So you knew within a few days into the project when Assassin's Creed 3 was going to launch?
Yeah well Assassin's Creed has entered into this phase of becoming an annual franchise. I do find it amazing that people have the idea that this concept somehow is less creative. Since when is something less amazing if you get a new one every year? If Breaking Bad was shown twice a week I'd watch it twice a week. If Radiohead put out an album every six months I'd gladly buy one every six months.
What we're saying is that, if a game is good enough, you can put it out as much as you want. But from the production side, it is a stress.
Was the game originally intended for next-generation consoles? I ask because the game uses new tech and when the project started, publishers expected to see new consoles by now.
We always had plans to do this on current generation systems. Obviously our technology will transition forward though.
Do you think the engine gives you a competitive edge, in that you're already more familiar with tech that will be used on next generation systems?
I think it's a bonus to be part of a group of studios that all use Anvil across a lot of projects, so everyone is learning how to use the tech. EA has the same with its Frostbite tech though, so I feel a lot of companies are already prepared for the next generation.
The real issue is going to be cost. Cost is a huge issue moving forward. A game has multiple cost structures in terms of how much you spend making it, but only one rigid price structure in terms of selling it.
I can't give away the development costs, but I can assure that Assassin's Creed 3 costs multiple times more to make than other games on the shelves, but we're charging the same amount for the game.
Usually the cost of developing sequels goes down. It's almost like a way of recouping the outlay of the first game.
Yeah that's why they're done. If people want these massive triple-A blockbusters, people will have to accept that we have to make our money back somehow. It's rare that you'll make your money back on the first one.
Assassin's Creed 3 is a huge undertaking - we went back to basics on a number of things, including tech.
Doesn't it have the biggest production team ever?
Yeah it might. We might have won that dreaded award that no one wants [laughs].
'Please welcome to the stage, the winner of the Most Persons Employed Award'...
[Laughs] What a nightmare. But I've been lucky to have worked on different teams of all sorts of sizes.
It's hard to foster a culture of creativity with such a huge team.
We need structure though. People are still given creative control over their own part of the game. There was that famous story of the guy at EA Sports that was stuck with designing character noses, and everyone kind of went crazy about it.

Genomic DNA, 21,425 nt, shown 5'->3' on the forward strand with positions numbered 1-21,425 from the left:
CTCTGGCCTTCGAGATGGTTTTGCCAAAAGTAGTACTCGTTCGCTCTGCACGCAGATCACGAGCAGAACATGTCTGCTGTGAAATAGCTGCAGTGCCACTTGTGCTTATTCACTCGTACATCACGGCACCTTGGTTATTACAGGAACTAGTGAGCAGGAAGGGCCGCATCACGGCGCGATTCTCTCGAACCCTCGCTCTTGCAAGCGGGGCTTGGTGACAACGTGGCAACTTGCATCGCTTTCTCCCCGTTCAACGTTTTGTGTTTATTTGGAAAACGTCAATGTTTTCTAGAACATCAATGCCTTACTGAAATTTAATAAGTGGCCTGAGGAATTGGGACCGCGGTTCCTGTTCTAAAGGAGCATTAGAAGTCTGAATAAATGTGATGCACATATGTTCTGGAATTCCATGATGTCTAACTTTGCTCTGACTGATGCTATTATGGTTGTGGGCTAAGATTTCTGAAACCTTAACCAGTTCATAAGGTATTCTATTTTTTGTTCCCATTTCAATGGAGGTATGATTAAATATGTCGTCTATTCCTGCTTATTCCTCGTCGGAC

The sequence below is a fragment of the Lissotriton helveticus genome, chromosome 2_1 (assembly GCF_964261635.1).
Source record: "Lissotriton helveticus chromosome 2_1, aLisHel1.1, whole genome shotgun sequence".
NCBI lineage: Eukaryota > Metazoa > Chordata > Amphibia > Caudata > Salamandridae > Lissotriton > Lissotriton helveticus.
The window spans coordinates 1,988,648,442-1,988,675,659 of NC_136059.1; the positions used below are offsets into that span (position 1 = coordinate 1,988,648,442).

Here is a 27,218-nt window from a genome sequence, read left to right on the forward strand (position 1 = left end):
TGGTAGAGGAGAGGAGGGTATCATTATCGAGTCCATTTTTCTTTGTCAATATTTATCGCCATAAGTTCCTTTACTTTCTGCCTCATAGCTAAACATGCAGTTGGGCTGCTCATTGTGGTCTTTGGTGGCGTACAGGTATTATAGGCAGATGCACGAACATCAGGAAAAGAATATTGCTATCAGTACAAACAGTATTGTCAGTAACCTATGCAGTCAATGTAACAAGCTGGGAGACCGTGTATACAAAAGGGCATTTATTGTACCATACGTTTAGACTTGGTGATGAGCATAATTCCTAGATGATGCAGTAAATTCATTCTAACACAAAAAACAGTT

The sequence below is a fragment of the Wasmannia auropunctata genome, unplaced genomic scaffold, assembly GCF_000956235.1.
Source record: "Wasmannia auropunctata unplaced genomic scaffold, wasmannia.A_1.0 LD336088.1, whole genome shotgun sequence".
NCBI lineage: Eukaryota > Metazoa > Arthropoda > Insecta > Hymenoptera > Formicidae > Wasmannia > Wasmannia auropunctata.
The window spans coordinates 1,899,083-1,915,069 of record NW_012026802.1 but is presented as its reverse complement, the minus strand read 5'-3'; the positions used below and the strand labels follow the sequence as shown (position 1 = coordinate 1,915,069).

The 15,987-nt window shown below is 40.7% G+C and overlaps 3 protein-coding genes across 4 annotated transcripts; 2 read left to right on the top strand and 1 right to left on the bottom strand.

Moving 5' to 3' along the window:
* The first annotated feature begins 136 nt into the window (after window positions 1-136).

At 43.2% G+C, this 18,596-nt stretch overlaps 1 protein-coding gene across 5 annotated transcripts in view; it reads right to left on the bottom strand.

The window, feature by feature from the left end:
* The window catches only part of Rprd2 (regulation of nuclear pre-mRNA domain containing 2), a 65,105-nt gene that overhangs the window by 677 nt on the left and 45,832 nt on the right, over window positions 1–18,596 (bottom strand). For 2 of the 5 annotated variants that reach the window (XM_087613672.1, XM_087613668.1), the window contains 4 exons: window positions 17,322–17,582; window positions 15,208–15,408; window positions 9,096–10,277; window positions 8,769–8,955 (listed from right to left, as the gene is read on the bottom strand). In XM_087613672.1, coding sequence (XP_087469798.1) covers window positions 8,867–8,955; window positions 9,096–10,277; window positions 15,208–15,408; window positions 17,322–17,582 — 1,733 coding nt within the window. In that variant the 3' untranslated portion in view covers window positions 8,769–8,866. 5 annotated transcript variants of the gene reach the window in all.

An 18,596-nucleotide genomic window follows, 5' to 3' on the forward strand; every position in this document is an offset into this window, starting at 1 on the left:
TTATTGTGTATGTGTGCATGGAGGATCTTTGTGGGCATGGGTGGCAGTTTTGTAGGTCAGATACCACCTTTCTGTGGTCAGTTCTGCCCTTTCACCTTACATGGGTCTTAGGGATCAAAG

That's fine, but the thing is that guy would be in charge of this one section, and then if he does well he's in charge of more, and it goes on. I think that story misunderstood the whole concept.
I get the impression that Assassin's Creed has moved from a trilogy and into a franchise.
It wasn't the original plan to be an ongoing series, no, but it became the plan. The curse of success, for want of better phrase. Any revenue that a publisher can get to make riskier projects is cool with me. People say it's the dark side of capitalism but it's more like communism; we have big projects whose success pay for the little projects.
But if you can keep a series interesting and fresh then I don't see why it shouldn't go on. Nintendo has been great at reinvigorating their franchises, as have other Japanese companies, so we feel we can too.
How big is the challenge of keeping Assassin's Creed fresh and interesting as a franchise?
We were reading reviews about Revelations and a few people were asking whether this was the end of the franchise, and we were thinking 'er slow down'. I mean, I'm no huge fan of Metacritic but the game got an eighty on there. That's not too bad really.
But the way we see Assassin's Creed 3 now is as a franchise, like Mario or Resident Evil, that will have its ups and downs.
Why do Nintendo get it right? It releases a new edition of the same franchise every year and no one bats an eyelid. Why?
You want my real answer? I think there's a subtle racism in the business, especially on the journalists' side, where Japanese developers are forgiven for doing what they do. I think it's condescending to do this.
Yeah. Just think about how many Japanese games are released where their stories are literally gibberish. Literally gibberish. There's no way you could write it with a straight face, and the journalists say 'oh it is brilliant'.
Then Gears of War comes out and apparently it's the worst written narrative in a game ever. I'll take Gears of War over Bayonetta any time.
It's patronising to say, "oh those Japanese stories, they don't really mean what they're doing".
You feel there isn't a fair universal standard?
I just think the simple question should be; is the story any good?